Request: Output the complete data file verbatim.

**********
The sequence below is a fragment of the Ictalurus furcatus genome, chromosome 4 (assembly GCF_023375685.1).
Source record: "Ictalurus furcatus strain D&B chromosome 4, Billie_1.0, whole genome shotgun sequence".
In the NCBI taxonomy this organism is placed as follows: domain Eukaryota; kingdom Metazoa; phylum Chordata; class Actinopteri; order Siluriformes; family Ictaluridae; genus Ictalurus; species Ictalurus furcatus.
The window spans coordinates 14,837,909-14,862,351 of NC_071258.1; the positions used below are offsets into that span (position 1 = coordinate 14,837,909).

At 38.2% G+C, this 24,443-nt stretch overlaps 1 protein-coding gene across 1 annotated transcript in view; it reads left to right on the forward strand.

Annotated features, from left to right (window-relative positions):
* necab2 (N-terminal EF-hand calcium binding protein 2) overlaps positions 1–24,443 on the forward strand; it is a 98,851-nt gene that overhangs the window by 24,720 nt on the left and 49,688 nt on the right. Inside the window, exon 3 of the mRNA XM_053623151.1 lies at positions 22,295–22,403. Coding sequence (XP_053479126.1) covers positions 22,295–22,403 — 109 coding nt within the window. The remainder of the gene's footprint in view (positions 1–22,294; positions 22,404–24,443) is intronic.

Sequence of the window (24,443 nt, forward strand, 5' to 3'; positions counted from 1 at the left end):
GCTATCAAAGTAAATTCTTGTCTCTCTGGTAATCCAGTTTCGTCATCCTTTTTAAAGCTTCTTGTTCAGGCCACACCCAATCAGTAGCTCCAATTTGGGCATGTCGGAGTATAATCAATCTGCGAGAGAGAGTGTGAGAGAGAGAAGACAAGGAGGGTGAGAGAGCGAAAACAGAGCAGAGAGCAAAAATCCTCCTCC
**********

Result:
The sequence below is a fragment of the Ictalurus furcatus genome, chromosome 4 (assembly GCF_023375685.1).
Source record: "Ictalurus furcatus strain D&B chromosome 4, Billie_1.0, whole genome shotgun sequence".
In the NCBI taxonomy this organism is placed as follows: domain Eukaryota; kingdom Metazoa; phylum Chordata; class Actinopteri; order Siluriformes; family Ictaluridae; genus Ictalurus; species Ictalurus furcatus.
The window spans coordinates 14,837,909-14,862,351 of NC_071258.1; the positions used below are offsets into that span (position 1 = coordinate 14,837,909).

At 38.2% G+C, this 24,443-nt stretch overlaps 1 protein-coding gene across 1 annotated transcript in view; it reads left to right on the forward strand.

Annotated features, from left to right (window-relative positions):
* necab2 (N-terminal EF-hand calcium binding protein 2) overlaps positions 1–24,443 on the forward strand; it is a 98,851-nt gene that overhangs the window by 24,720 nt on the left and 49,688 nt on the right. Inside the window, exon 3 of the mRNA XM_053623151.1 lies at positions 22,295–22,403. Coding sequence (XP_053479126.1) covers positions 22,295–22,403 — 109 coding nt within the window. The remainder of the gene's footprint in view (positions 1–22,294; positions 22,404–24,443) is intronic.

Sequence of the window (24,443 nt, forward strand, 5' to 3'; positions counted from 1 at the left end):
GCTATCAAAGTAAATTCTTGTCTCTCTGGTAATCCAGTTTCGTCATCCTTTTTAAAGCTTCTTGTTCAGGCCACACCCAATCAGTAGCTCCAATTTGGGCATGTCGGAGTATAATCAATCTGCGAGAGAGAGTGTGAGAGAGAGAAGACAAGGAGGGTGAGAGAGCGAAAACAGAGCAGAGAGCAAAAATCCTCCTCC